BTW, AT&T is vastly inferior to T-Mobile where I live and Rootmetrics proves it. Also, your 4-to-1 math sucks since AT&T doesn't even have twice as many customers at T-Mobile and Verizon is still just over 2 to 1 compared to T-Mobile.
    Last edited by shilohcane; 08-25-2016 at 11:39 AM.

  6. #36
    Join Date
    Oct 2014
    Posts
    4,484
    Device(s)
    S9
    Carrier(s)
    T-Mobile
    Feedback Score
    0
    Quote Originally Posted by jet1000 View Post
    That's right, T-Mobile is giving their customers a choice to just pay for the content that they want or need. If you don't need HD Video, don't pay. You have made your position quite clear that you want EVERY customer to pay for HD Video.

    Net Neutrality supporters are trying to force their values and beliefs onto the world at large forcing them to pay higher data rates.

    The consumer must stand up against these NN supporters who are out to line the pockets of big corporations with higher prices for data.
    Agreed I don't need HD video on my 5" phone or 9" tablet. I have home wireline broadband internet from Comcast for my HD TV. Net Neturality fans are just trying to have cell phone customers to subsidizing their home internet for their HDTV.

  7. #37
    Join Date
    Apr 2004
    Posts
    1,674
    Device(s)
    iPhone
    Carrier(s)
    T-Mobile USA
    Feedback Score
    0
    lets fix? is not broken!

  8. #38
    Join Date
    Sep 2013
    Posts
    681
    Feedback Score
    0
    Since no one is forced onto the plan, and it is simply an option for new customers (currernt can switch if they want) doesn't this make T-Mobile One not a violation of net neutrality/ open internet? Also, weren't the rules meant to prevent specific content from being excluded (so like Netflix only getting a fast lane) not a type of data (video in the fast lane). Also, what they are doing is putting video into a slow lane, and charging you to unlock it into a fast lane.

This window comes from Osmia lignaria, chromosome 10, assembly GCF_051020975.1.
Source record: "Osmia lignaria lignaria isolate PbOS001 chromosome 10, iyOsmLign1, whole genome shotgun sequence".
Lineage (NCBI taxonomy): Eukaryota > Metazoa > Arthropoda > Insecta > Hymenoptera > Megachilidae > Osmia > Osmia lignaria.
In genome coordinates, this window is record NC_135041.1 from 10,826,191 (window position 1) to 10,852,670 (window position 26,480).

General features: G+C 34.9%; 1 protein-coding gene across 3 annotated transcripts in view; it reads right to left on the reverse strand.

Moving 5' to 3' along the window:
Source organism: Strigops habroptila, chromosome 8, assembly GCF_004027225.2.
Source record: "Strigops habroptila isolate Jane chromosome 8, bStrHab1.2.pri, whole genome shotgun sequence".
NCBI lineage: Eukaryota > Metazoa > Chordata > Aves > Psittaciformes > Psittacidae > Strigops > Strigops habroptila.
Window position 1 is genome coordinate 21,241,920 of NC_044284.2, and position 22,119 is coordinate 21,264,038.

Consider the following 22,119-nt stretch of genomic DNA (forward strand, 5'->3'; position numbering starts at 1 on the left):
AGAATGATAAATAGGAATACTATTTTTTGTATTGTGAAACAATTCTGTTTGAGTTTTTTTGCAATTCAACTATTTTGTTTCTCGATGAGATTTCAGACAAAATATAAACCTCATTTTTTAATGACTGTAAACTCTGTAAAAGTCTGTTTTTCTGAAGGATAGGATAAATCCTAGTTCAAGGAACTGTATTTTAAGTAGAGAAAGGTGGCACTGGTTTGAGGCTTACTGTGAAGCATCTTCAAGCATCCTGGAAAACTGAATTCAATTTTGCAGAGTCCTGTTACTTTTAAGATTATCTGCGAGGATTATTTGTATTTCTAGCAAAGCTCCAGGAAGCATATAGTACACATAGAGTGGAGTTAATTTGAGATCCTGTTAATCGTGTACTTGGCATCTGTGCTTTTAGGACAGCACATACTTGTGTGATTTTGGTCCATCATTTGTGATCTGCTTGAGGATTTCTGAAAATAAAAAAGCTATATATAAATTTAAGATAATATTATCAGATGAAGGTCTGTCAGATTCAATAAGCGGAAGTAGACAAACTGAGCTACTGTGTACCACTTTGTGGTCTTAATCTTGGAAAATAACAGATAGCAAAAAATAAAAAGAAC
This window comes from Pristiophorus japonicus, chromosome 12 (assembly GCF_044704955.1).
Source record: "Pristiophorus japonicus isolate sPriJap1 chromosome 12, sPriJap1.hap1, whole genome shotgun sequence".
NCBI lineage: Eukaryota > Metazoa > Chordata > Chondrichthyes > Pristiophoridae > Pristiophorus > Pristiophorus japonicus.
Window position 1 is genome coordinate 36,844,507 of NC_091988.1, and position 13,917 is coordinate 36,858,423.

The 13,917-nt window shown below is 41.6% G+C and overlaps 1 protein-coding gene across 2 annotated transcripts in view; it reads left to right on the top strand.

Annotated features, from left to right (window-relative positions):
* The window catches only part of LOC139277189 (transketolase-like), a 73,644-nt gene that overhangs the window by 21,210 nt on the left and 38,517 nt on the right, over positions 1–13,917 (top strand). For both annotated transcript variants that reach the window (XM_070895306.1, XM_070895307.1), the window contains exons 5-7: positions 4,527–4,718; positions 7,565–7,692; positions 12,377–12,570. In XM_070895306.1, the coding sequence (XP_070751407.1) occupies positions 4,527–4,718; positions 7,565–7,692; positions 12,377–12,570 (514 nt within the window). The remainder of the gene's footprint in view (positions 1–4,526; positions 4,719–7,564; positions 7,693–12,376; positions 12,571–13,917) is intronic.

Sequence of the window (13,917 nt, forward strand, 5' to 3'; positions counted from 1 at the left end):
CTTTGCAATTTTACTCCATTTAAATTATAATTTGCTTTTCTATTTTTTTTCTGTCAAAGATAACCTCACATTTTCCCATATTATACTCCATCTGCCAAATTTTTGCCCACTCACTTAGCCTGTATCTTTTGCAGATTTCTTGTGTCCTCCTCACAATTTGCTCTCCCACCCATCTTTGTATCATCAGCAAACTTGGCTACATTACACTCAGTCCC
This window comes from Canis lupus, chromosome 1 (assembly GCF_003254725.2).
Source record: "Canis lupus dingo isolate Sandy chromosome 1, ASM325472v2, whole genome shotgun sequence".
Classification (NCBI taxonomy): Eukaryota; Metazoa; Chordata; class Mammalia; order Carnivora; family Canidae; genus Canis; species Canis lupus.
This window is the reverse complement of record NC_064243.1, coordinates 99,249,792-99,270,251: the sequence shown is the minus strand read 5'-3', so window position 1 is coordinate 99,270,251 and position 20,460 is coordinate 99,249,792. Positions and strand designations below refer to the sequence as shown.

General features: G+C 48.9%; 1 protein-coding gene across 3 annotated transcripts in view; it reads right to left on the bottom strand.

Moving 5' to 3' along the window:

The plan doesn't need fixing from a net neutrality / open internet area. I have no doubt that T-Mobile had its legal department go over this after the whole binge on thing. And at the end, it turned out binge on wasn't a violation.

  9. #39
    Join Date
    Aug 2008
    Posts
    14,802
    Feedback Score
    0
    Quote Originally Posted by Shakezula84 View Post
    Since no one is forced onto the plan, and it is simply an option for new customers (currernt can switch if they want) doesn't this make T-Mobile One not a violation of net neutrality/ open internet?
    Yes.

    Also, weren't the rules meant to prevent specific content from being excluded (so like Netflix only getting a fast lane) not a type of data (video in the fast lane).
    Again correct. This is actually more fair than Binge On as with Binge On, video content providers had to qualify to be added to the list. Now they are treating all video the same. Much more fair. But apparently the only way Neutrality supporters can be satisfied is when every customer pays for every GB.

    I have no doubt that T-Mobile had its legal department go over this after the whole binge on thing. And at the end, it turned out binge on wasn't a violation.
    Of course. They also likely called their counterparts at the FCC and ran a draft of this plan by them before implementing it. People who want to file FCC complaints don't seem to realize that the FCC likely already extended a tacit consent to T-Mobile One. Large corporations run such things by regulatory agencies all the time. It's not like the FCC was surprised to see this when Legere announced it.

  10. #40
    Join Date
    Sep 2013
    Location
    Raleigh
    Posts
    224
    Carrier(s)
    t-mobile, at&t, FI
    Feedback Score
    0
    Quote Originally Posted by shakrai View Post
    Right, but CenturyLink has control over their over-subscription ratio. They could fix that issue if they were so inclined. A wireless carrier has no control over where its users choose to try and access the network. A low CQI will decrease speeds even if the tower is completely idle and there's precious little the carrier can do about it.

    It's also not really to the carrier's benefit to artificially slow you down. Each active data connection consumes a non-zero amount of resources in the form of overhead, which remains constant regardless of bitrate. With "bursty" traffic (i.e., web page loads, Facebook, small to medium downloads, etc.) it's better to give the subscriber as much speed as possible, so they get off the air faster. It's also to the subscribers benefit; an idle radio can go into sleep mode, with significant power savings that translate into longer battery life.
    Streaming is leading cause of data consumption today, even by tmobile's own admission. So a user can continue streaming at 8 mbps forever. If their speed was limited to 1 mbps then that is what they will use and the streaming service will adjust itself to available speed.